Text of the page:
ASO targeting RBM3 temperature‐controlled poison exon splicing prevents neurodegeneration in vivo
Abstract Neurodegenerative diseases are increasingly prevalent in the aging population, yet no disease‐modifying treatments are currently available. Increasing the expression of the cold‐shock protein RBM3 through therapeutic hypothermia is remarkably neuroprotective. However, systemic cooling poses a health risk, strongly limiting its clinical application. Selective upregulation of RBM3 at normothermia thus holds immense therapeutic potential. Here we identify a poison exon within the RBM3 gene that is solely responsible for its cold‐induced expression. Genetic removal or antisense oligonucleotide (ASO)‐mediated manipulation of this exon yields high RBM3 levels independent of cooling. Notably, a single administration of ASO to exclude the poison exon, using FDA‐approved chemistry, results in long‐lasting increased RBM3 expression in mouse brains. In prion‐diseased mice, this treatment leads to remarkable neuroprotection, with prevention of neuronal loss and spongiosis despite high levels of disease‐associated prion protein. Our promising results in mice support the possibility that RBM3‐inducing ASOs might also deliver neuroprotection in humans in conditions ranging from acute brain injury to Alzheimer's disease.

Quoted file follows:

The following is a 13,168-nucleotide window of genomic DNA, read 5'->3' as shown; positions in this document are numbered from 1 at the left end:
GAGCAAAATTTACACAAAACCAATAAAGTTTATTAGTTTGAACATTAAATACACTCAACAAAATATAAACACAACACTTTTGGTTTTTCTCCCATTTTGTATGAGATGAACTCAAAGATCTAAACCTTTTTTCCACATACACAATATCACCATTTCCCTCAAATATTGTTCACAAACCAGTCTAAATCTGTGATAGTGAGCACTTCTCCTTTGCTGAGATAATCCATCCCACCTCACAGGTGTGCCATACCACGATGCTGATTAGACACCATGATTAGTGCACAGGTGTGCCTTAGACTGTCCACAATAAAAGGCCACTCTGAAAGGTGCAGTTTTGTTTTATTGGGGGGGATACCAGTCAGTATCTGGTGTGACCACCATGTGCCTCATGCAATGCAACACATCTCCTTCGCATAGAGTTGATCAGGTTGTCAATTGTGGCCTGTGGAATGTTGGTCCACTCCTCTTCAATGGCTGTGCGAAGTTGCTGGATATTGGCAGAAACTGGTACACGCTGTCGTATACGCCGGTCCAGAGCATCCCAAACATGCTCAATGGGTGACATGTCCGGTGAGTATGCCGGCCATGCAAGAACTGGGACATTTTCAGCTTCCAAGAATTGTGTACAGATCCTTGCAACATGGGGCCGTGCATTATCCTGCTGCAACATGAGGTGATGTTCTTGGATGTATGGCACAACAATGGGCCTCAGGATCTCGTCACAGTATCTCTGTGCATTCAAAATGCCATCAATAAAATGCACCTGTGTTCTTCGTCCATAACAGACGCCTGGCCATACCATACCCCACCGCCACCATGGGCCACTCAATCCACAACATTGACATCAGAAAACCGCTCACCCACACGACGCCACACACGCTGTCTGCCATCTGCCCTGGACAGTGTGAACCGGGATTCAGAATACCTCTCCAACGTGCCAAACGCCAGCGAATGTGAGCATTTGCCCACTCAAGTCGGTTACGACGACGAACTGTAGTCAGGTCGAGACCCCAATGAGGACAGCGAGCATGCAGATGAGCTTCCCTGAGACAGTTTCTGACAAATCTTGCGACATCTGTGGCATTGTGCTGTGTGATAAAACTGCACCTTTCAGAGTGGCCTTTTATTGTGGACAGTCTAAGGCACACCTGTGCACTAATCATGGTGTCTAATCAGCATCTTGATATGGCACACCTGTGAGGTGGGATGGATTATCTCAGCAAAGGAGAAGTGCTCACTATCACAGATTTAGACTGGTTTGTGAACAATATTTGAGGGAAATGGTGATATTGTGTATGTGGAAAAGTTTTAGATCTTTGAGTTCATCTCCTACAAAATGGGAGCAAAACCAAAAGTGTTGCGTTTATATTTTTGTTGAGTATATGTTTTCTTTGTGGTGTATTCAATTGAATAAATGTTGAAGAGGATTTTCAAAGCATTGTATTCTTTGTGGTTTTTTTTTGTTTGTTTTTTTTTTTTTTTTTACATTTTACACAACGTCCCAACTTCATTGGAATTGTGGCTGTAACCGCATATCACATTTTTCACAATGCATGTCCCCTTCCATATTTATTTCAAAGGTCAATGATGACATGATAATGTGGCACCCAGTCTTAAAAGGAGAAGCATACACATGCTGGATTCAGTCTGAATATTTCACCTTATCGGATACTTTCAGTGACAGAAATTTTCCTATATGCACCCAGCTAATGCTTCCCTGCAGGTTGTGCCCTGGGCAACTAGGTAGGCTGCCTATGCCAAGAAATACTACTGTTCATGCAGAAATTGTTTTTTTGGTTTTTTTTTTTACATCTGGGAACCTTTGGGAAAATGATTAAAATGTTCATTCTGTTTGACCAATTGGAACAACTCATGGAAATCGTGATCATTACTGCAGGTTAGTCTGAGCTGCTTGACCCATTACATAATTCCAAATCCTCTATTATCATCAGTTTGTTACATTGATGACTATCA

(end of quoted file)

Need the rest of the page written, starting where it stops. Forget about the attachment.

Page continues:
Synopsis image Alternative splicing coupled to nonsense‐mediated decay is revealed to control cold‐induced expression of the neuroprotective protein RBM3. Inducing RBM3 by modulating its alternative splicing through ASOs at normothermia is neuroprotective in vivo and has great therapeutic potential. Cold‐induced expression of the neuroprotective protein RBM3 is controlled through alternative splicing coupled to nonsense‐mediated decay. Mapping cis‐regulatory elements in the RBM3 poison exon reveals an evolutionarily conserved exonic splicing enhancer (ESE). Targeting the ESE using ASOs with FDA‐approved chemistry leads to a long‐lasting increase of RBM3 at normothermia. An RBM3‐inducing ASO is strongly neuroprotective in a mouse model for prion disease and holds great promise as a therapeutic strategy in other neurodegenerative conditions.
Alternative splicing coupled to nonsense‐mediated decay is revealed to control cold‐induced expression of the neuroprotective protein RBM3. Inducing RBM3 by modulating its alternative splicing through ASOs at normothermia is neuroprotective in vivo and has great therapeutic potential. image